All of these active ingredients have been pharmacologically tested and approved for certain indications, although the boundaries in their use are fluid. However, their effects in the field of dementia or Parkinson’s disease have not been clearly scientifically proven. The studies on memantine, for example, are quite thin. Most statements are limited at most to a six-month treatment period, during which a delayed decline in mental performance was observed in one out of ten test subjects (!). There is no scientific evidence that patients with moderate or severe Alzheimer’s dementia benefit from drugs containing the active ingredient memantine, the German Institute for Quality and Efficiency in Health Care (IQWiG) concluded in a final report in 2009. Since then, no striking new findings have emerged in research on memantine.
Efficacy and side effects: More harm than good?
Whether the aforementioned agents can halt the progression of Alzheimer’s dementia or Parkinson’s disease for months or even a year cannot be clearly established, and whether they can improve quality of life, alleviate accompanying psychological symptoms such as depression or anxiety, or delay the point at which full inpatient care (i.e., nursing home care) becomes necessary has not been clarified or proven.
The data on side effects, however, are clear: the most common “adverse drug reactions encountered” with memantine are dizziness, headache, constipation, drowsiness, and elevated blood pressure. Side effects such as nausea, vomiting, and dizziness can also occur with donepezil, rivastigmine, and galantamine. They occur more frequently the higher the dose. Thus, depending on the active ingredient, about one to three out of 10 people get sick from the drugs or get diarrhea. In addition, there are side effects such as cardiac arrhythmias, heart attacks, states of agitation, hallucinations, muscle tremors, gait and speech disorders, and strokes. Increased deaths in the course of studies also occurred.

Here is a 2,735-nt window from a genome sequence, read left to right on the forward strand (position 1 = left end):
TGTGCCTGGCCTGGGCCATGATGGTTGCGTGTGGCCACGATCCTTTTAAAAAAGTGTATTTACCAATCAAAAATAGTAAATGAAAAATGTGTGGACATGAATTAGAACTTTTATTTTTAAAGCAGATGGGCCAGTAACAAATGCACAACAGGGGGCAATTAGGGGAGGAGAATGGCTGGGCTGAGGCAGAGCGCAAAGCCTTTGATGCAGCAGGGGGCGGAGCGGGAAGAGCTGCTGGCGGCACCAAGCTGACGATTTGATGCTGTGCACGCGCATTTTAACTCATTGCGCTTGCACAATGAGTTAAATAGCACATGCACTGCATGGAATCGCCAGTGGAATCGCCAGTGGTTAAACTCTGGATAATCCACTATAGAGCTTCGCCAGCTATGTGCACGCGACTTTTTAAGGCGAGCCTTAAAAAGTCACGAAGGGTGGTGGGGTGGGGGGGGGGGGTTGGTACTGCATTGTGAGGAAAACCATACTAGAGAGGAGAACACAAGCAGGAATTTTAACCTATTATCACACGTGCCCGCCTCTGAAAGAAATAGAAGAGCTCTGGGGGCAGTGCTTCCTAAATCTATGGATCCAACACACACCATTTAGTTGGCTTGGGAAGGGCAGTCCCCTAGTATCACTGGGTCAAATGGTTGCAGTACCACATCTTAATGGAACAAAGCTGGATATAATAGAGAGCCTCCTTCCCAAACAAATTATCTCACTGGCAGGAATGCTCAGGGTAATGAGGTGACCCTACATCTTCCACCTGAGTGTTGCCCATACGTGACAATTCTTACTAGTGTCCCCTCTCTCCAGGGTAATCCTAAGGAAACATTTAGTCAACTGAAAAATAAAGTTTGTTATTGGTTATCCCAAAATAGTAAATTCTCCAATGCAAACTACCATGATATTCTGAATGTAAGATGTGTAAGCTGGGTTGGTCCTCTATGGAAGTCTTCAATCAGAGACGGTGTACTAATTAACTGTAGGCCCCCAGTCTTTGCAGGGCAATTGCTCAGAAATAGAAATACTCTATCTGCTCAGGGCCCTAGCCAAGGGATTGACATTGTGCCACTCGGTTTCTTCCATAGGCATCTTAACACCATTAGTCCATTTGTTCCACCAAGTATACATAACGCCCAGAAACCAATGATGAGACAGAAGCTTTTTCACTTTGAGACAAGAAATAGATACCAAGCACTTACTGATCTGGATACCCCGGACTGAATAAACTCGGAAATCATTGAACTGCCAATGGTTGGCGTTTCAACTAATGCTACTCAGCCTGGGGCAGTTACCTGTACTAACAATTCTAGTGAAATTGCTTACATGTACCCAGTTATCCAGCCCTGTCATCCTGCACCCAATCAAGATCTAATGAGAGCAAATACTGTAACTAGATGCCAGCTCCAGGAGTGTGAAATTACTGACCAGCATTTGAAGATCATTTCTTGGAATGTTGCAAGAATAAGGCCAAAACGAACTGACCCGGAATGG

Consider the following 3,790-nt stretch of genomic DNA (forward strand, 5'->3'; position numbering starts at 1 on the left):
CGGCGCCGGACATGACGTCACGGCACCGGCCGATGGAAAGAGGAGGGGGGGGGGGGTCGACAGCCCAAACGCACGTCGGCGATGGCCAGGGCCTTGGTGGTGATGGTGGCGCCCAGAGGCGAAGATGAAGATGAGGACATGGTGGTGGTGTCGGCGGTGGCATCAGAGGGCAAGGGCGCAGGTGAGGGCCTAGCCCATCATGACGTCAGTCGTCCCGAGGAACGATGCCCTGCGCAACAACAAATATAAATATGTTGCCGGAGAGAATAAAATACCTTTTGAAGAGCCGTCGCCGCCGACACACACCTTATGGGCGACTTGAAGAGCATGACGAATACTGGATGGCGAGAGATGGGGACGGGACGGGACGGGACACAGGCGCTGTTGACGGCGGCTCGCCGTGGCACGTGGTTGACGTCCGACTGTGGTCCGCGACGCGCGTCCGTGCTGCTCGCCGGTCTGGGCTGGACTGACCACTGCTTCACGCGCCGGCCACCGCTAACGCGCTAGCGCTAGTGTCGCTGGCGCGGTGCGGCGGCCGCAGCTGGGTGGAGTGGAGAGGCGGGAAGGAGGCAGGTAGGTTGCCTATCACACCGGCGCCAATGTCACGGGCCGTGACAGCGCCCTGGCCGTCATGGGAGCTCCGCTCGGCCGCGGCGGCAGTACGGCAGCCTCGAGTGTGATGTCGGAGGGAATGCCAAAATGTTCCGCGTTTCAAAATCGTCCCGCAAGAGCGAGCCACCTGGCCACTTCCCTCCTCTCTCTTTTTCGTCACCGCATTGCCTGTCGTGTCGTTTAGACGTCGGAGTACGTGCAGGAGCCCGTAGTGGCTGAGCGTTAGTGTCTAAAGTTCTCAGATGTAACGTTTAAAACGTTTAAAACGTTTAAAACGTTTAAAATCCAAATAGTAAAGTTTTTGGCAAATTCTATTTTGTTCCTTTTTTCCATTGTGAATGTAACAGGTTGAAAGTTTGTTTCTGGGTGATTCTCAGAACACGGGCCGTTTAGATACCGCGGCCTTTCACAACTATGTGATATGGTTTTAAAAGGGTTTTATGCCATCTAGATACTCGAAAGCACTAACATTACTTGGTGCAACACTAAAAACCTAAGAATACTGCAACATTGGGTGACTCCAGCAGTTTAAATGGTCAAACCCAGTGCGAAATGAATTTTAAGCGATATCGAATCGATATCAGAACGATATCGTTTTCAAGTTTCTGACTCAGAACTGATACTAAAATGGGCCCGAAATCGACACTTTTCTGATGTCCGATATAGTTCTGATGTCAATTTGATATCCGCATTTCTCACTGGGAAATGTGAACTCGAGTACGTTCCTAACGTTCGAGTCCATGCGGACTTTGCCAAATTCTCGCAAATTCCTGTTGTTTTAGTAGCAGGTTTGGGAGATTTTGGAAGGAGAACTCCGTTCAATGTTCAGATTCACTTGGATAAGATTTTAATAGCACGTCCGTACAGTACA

Probably for this reason, risperidone, for example, may be used, according to the drug regulatory agency, only when nondrug therapies have not worked and when sufferers could endanger themselves or others.
40% of all dementia sufferers receive antidementia drugs and antipsychotics
Many experts consider the use of psychotropic drugs in neurodegenerative diseases to be of high concern. In a recent interview dated September 26, 2022, the magazine “Apotheken Umschau” spoke with psychiatrist Dr. Sarah Kohl of Munich’s Klinikum rechts der Isar about the use of sedative psychotropic drugs in dementia. Dr. Kohl considers this practice to be questionable and wants to reduce the use of calming or sedating psychotropic drugs in people with dementia. In this interview, she summarizes the current situation and makes the case for more responsible and conscious use of psychotropic drugs in people with dementia: https://www.apotheken-umschau.de/pflege/pflegetipps/psychopharmaka-bei-demenz-dauerhafte-gabe-ist-ein-problem-898291.html
Transcranial Pulse Stimulation: clearly effective and ultimately free of side effects
In contrast, Transcranial Pulse Stimulation is a treatment method that has been increasingly tested and studied scientifically: The low-frequency shock wave pulses do not infiltrate the human organism like medicinal agents, which can influence all metabolic processes in the body in many ways – undesirable changes in metabolism included.
Instead, TPS activates and promotes the regenerative capacity of the brain and is thus a purely supportive procedure for the body’s own regulatory processes. In the meantime, researchers at the Medical University of Vienna have been able to prove this, thus confirming the thousands of experiences made in clinics and practices working with TPS, in which neither the physicians nor the patients or their relatives have ever noticed very brief light headaches or dizziness (see also: https://www.alzheimer-deutschland.de/aktuelles/kurzmeldungen/neue-daten-tps-therapie-sicher-gut-vertraeglich ).
In this context, Transcranial Pulse Stimulation is an additive form of treatment that is ergo used as a complementary measure to the patient:s existing medication. In order for those affected to benefit maximally from all available medical options, it would be desirable if particular care were taken in the choice and dose of medication and if TPS were, after all, added as a complementary therapeutic option.